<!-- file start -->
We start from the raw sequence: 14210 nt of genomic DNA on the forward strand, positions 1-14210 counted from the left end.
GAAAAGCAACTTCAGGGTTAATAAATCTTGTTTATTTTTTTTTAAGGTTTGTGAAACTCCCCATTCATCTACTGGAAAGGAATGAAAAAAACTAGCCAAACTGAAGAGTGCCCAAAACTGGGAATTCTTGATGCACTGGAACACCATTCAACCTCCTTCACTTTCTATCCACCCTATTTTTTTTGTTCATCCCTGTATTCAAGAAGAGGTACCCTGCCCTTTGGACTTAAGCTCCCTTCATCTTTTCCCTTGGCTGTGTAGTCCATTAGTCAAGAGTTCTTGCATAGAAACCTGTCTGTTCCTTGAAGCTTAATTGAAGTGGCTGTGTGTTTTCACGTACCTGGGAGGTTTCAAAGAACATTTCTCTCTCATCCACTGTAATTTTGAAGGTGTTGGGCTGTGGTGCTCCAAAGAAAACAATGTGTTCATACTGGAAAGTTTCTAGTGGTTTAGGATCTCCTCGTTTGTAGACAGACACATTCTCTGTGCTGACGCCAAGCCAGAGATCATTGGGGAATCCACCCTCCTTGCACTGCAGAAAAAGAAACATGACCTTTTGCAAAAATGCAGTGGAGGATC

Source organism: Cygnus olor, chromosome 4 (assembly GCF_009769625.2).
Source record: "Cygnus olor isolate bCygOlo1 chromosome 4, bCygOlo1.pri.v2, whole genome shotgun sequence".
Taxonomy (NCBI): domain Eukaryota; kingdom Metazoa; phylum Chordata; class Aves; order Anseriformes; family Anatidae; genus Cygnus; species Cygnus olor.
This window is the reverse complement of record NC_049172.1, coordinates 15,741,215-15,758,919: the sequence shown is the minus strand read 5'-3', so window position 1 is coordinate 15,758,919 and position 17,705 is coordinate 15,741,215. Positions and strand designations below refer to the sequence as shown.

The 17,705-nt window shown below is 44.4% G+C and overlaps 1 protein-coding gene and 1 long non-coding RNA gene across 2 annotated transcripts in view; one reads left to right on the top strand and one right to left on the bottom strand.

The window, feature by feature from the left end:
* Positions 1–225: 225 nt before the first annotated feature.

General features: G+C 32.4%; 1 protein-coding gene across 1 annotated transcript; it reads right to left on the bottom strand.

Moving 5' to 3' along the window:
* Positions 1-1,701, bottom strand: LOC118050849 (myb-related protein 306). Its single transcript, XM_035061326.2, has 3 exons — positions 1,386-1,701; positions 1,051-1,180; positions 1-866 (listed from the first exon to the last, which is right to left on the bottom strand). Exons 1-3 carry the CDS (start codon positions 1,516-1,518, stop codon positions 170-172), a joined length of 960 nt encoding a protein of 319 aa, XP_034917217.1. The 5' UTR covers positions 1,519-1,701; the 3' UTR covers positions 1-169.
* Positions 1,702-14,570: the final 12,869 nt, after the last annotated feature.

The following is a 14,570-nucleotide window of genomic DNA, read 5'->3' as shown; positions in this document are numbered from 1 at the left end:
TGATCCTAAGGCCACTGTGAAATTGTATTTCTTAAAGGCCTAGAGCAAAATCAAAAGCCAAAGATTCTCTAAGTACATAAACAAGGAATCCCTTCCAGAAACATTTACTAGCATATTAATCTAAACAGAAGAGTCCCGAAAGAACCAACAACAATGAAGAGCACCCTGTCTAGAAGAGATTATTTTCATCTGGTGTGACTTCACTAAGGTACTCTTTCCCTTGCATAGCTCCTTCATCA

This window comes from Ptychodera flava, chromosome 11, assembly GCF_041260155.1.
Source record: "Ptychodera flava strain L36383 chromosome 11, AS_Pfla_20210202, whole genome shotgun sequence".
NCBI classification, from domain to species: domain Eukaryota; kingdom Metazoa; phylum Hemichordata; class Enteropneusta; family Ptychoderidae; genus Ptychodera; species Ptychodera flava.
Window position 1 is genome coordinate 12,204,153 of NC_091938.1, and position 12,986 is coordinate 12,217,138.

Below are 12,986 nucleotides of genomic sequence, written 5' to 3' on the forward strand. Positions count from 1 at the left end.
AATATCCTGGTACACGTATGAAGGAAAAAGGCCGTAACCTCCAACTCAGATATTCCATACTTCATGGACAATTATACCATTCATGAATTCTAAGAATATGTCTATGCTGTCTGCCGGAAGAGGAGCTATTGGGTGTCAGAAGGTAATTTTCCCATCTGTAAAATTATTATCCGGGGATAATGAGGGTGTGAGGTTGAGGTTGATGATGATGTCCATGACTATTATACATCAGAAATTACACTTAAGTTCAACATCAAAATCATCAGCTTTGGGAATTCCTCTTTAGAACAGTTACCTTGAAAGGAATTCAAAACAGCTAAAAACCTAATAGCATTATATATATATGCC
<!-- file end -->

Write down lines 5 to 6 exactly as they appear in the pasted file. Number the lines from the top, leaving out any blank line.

Taxonomy (NCBI): domain Eukaryota; kingdom Metazoa; phylum Chordata; class Aves; order Anseriformes; family Anatidae; genus Cygnus; species Cygnus olor.
This window is the reverse complement of record NC_049172.1, coordinates 15,741,215-15,758,919: the sequence shown is the minus strand read 5'-3', so window position 1 is coordinate 15,758,919 and position 17,705 is coordinate 15,741,215. Positions and strand designations below refer to the sequence as shown.